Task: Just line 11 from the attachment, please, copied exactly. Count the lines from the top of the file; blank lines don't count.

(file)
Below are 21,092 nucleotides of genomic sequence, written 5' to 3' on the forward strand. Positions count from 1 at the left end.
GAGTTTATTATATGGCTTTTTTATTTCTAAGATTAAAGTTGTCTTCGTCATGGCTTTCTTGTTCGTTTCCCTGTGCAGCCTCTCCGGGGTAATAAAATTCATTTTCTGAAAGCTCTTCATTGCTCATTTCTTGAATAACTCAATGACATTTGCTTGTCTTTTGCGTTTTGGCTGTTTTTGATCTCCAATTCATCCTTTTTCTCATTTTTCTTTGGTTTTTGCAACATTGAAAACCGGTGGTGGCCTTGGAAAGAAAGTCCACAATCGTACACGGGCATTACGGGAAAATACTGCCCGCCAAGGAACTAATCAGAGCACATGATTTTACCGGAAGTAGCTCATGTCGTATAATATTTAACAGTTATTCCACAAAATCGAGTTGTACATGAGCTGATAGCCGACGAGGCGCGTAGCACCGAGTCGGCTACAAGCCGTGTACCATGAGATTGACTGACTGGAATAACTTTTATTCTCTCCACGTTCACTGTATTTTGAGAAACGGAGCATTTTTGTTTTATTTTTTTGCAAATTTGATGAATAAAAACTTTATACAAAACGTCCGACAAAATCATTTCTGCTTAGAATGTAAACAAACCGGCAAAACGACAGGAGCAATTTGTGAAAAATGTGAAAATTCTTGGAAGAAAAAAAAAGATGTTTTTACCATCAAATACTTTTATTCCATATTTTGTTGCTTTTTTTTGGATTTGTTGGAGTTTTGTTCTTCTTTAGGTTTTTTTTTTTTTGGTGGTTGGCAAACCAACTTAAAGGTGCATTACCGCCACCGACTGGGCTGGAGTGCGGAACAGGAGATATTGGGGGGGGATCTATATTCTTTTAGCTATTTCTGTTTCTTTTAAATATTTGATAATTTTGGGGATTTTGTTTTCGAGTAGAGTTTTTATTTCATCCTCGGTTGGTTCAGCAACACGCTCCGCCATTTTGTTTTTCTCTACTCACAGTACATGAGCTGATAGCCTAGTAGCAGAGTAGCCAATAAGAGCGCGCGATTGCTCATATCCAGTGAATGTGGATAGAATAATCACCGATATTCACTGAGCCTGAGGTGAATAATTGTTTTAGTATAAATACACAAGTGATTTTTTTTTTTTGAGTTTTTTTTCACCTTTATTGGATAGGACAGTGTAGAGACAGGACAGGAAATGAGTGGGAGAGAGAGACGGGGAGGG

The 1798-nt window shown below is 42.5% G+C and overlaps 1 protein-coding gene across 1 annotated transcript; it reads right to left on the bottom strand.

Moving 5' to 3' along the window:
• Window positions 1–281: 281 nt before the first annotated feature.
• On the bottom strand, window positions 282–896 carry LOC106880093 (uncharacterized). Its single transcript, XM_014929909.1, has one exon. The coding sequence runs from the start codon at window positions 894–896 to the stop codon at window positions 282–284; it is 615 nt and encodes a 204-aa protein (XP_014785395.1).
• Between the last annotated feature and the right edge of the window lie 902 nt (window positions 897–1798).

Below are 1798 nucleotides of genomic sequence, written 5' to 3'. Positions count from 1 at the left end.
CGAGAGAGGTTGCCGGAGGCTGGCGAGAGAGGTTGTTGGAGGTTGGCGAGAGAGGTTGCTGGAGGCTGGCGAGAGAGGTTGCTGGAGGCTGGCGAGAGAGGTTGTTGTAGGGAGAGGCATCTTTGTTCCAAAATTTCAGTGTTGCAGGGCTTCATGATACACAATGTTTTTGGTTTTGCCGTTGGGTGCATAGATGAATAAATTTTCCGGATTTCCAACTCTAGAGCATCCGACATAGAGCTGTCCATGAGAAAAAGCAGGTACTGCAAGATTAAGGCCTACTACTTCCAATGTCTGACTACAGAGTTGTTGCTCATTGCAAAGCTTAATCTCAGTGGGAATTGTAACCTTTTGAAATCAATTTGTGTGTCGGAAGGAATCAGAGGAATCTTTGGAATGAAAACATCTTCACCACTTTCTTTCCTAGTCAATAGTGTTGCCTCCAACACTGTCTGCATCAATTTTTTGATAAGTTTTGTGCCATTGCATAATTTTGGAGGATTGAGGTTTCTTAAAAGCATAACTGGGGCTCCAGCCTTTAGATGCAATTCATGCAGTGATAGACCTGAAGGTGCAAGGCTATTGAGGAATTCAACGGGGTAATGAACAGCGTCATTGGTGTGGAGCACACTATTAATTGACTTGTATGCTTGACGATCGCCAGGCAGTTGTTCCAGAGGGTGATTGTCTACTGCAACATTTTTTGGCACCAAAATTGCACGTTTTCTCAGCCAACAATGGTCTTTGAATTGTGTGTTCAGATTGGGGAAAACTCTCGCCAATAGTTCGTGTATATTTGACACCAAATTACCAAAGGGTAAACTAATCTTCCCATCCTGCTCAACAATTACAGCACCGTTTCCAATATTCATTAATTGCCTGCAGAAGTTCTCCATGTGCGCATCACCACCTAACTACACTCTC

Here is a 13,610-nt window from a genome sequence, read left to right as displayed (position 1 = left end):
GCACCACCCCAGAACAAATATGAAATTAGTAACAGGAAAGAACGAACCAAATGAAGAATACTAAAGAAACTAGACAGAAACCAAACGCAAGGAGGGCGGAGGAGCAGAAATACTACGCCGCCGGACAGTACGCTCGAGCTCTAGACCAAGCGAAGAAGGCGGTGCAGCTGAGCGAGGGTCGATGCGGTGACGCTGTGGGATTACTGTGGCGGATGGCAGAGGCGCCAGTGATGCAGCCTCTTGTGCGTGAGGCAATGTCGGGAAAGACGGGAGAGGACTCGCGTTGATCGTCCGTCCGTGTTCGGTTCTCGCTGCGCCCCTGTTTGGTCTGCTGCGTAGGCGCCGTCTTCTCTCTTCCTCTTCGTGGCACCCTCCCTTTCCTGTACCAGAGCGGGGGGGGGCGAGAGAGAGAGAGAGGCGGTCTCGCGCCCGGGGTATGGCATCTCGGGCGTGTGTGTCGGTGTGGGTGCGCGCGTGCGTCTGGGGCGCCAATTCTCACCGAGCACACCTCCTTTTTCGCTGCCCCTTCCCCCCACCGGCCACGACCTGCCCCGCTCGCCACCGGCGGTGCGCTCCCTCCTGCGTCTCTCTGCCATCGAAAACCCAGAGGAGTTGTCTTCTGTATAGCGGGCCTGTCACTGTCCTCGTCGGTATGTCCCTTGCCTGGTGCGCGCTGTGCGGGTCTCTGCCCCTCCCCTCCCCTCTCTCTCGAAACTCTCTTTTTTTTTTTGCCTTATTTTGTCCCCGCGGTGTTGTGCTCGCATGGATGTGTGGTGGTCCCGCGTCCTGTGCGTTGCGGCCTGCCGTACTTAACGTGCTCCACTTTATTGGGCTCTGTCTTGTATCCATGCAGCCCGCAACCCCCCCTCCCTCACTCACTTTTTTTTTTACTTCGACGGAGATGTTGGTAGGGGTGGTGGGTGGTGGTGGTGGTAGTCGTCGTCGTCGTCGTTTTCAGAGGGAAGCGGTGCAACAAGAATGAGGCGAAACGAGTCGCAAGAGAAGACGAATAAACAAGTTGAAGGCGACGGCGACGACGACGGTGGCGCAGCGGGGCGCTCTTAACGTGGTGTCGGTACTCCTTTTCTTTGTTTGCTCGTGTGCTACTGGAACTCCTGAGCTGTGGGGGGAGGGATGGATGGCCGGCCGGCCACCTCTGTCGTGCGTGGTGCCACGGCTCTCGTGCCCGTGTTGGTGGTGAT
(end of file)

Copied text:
GCACCACCCCAGAACAAATATGAAATTAGTAACAGGAAAGAACGAACCAAATGAAGAATACTAAAGAAACTAGACAGAAACCAAACGCAAGGAGGGCGGAGGAGCAGAAATACTACGCCGCCGGACAGTACGCTCGAGCTCTAGACCAAGCGAAGAAGGCGGTGCAGCTGAGCGAGGGTCGATGCGGTGACGCTGTGGGATTACTGTGGCGGATGGCAGAGGCGCCAGTGATGCAGCCTCTTGTGCGTGAGGCAATGTCGGGAAAGACGGGAGAGGACTCGCGTTGATCGTCCGTCCGTGTTCGGTTCTCGCTGCGCCCCTGTTTGGTCTGCTGCGTAGGCGCCGTCTTCTCTCTTCCTCTTCGTGGCACCCTCCCTTTCCTGTACCAGAGCGGGGGGGGGCGAGAGAGAGAGAGAGGCGGTCTCGCGCCCGGGGTATGGCATCTCGGGCGTGTGTGTCGGTGTGGGTGCGCGCGTGCGTCTGGGGCGCCAATTCTCACCGAGCACACCTCCTTTTTCGCTGCCCCTTCCCCCCACCGGCCACGACCTGCCCCGCTCGCCACCGGCGGTGCGCTCCCTCCTGCGTCTCTCTGCCATCGAAAACCCAGAGGAGTTGTCTTCTGTATAGCGGGCCTGTCACTGTCCTCGTCGGTATGTCCCTTGCCTGGTGCGCGCTGTGCGGGTCTCTGCCCCTCCCCTCCCCTCTCTCTCGAAACTCTCTTTTTTTTTTTGCCTTATTTTGTCCCCGCGGTGTTGTGCTCGCATGGATGTGTGGTGGTCCCGCGTCCTGTGCGTTGCGGCCTGCCGTACTTAACGTGCTCCACTTTATTGGGCTCTGTCTTGTATCCATGCAGCCCGCAACCCCCCCTCCCTCACTCACTTTTTTTTTTACTTCGACGGAGATGTTGGTAGGGGTGGTGGGTGGTGGTGGTGGTAGTCGTCGTCGTCGTCGTTTTCAGAGGGAAGCGGTGCAACAAGAATGAGGCGAAACGAGTCGCAAGAGAAGACGAATAAACAAGTTGAAGGCGACGGCGACGACGACGGTGGCGCAGCGGGGCGCTCTTAACGTGGTGTCGGTACTCCTTTTCTTTGTTTGCTCGTGTGCTACTGGAACTCCTGAGCTGTGGGGGGAGGGATGGATGGCCGGCCGGCCACCTCTGTCGTGCGTGGTGCCACGGCTCTCGTGCCCGTGTTGGTGGTGAT